Topic : Game Design
Author : Geoff Howland
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to create challenging and fun gameplay.


Once again we find ourselves faced with balancing the game. If the game is unbalanced then is it most likely going to be less fun for the side that feels the weight of that unbalance.

Does this mean that everything has to have an equal? No, it means that overall the game will be balanced in a large scale. For instance in the game of Risk different countries get different allotments of units every turn based on their territory. If a player has captured the USSR they will receive as much as twice the units of another country. However there is also a downside, since Russia is so large it can be attacked on many fronts. Distributing troops evenly across all the borders spreads the owner very thin thus leaving him vulnerable to attack. As you can see, this is a balance that not all of the parts are equally balanced but the sum of them is.


Tradeoffs are really a subclass of balance. Allowing the user to do give something up in order for a greater gain is a thrilling aspect of gaming. It shows the user their mastery of the game by being able to trick their opponent to take a small victory for a large price. An example of an action game that properly used tradeoffs is Street Fighter 2. At points in this game you could allow your opponent to hit you and as soon as his move ended you could throw him for a much greater damage then was done to you. Use of these techniques often responded with a lot of emotional activity from the onlookers and players of the game, as it can truly be gripping to play in such tight and competitive circumstances.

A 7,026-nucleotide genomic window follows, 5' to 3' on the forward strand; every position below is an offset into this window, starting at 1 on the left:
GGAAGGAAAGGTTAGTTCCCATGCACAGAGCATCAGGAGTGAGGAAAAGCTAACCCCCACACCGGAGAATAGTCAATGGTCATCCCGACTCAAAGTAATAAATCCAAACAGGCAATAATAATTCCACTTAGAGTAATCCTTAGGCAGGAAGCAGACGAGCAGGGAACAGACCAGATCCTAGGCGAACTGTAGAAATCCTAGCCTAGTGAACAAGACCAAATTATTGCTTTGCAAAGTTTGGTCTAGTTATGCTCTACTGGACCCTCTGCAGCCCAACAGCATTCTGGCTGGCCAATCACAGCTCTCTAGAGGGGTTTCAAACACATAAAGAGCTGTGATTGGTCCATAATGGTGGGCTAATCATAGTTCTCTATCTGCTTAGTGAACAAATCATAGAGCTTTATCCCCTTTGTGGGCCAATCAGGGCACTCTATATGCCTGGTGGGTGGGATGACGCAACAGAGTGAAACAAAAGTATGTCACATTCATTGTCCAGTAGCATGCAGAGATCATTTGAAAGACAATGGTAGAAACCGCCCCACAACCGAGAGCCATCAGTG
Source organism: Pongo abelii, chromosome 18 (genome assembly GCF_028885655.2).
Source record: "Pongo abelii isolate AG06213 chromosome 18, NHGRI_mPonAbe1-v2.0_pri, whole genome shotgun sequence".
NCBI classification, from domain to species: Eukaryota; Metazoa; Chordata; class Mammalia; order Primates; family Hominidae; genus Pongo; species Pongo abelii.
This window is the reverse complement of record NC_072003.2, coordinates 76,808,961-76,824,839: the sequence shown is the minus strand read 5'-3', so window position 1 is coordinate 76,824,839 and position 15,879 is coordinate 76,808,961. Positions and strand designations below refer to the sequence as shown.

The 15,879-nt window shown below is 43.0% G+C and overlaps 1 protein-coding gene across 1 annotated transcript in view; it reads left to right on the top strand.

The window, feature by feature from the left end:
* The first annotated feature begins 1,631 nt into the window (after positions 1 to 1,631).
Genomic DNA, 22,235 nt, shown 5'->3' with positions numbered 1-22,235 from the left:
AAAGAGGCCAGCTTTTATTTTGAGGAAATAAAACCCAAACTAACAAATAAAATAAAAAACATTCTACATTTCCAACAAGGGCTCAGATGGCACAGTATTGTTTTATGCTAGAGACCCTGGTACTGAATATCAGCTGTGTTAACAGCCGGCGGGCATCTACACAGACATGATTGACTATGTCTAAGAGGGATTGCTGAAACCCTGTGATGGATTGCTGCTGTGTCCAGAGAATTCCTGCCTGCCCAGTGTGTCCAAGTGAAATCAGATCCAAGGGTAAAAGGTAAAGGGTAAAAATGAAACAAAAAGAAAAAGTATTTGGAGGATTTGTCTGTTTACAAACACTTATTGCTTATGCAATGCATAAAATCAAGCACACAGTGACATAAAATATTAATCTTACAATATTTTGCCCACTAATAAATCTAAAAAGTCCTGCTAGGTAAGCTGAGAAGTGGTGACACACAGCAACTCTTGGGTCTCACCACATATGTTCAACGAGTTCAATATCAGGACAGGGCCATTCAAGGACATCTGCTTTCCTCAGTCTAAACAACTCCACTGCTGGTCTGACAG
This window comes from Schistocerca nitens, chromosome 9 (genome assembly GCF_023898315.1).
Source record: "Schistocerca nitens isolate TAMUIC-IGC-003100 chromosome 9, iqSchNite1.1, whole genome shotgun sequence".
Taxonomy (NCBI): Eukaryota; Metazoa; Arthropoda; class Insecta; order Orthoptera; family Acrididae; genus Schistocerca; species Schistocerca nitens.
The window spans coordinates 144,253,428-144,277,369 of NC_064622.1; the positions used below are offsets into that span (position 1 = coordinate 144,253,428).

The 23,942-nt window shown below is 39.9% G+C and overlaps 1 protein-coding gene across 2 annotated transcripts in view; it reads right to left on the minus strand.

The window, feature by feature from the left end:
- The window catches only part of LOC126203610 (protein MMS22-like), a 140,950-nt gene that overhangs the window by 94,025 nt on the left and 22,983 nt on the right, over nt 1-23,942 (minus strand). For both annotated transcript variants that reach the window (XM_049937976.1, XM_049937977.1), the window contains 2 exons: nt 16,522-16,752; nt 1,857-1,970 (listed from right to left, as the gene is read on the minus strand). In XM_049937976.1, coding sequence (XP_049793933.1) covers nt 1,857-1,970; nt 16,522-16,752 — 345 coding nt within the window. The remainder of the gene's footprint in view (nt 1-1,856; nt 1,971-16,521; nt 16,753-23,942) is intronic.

Easy to start but hard to master

The games that I have seen succeed over and over again are the games that anyone could walk up off the street and play, but to really play well takes a great deal of work. The interface allows the player to grow into the game.

A perfect example of this is Street Fighter 2 (SF2). SF2 allows anyone to play for the first time and theoretically they can beat an extremely good player, just by hitting buttons and intuitively moving around. The controls for SF2 are impeccable, they are fluid and allow you to move from one move to another in a very graceful manner once you and your hand learn the timing of it. SF2 is one of the rare games that scales to all levels of players.

An example of a good game with a poor interface is Mortal Kombat (MK). While hard core fans may disagree MK's interface is not fluid, instead it feels very contrived. You need to move the controls in non-intuitive motions and long combinations to pull of more than the simplest of moves. Also, an experienced MK player will destroy any new player without ever breaking a sweat, often without ever even being touched. MK is not a bad game, but its interface is not simple and thus not ideal for design idealism.


Player's do not like to do the same thing over and over again. Games that players appear to be doing the same thing over and over again may actually be deceiving. Something is going on that allows them renewed enjoyment with each game or they would stop playing.

To use Quake death matches as an example, these players run around killing each other over and over again for hours, sometimes with only a few seconds of gameplay between deaths. To the casual onlooker this may seem like a tedious time wasting event at best, but to the players there is an interaction taking place for supremacy and companionship at the same time.

The players are fighting to see who is the best and at the same time they enjoy the rival company of other people who have similar interests with them.

AI in Gameplay

The difference between game AI in the interface and game AI in gameplay is that the interface AI controls what the player is trying to do and gameplay AI controls how computer plays against the player.

Gameplay AI will control enemy units and try to figure out what the player is doing and how to beat him. Oddly enough, one of the first arcade games invented also had a fairly interesting game AI, PacMan.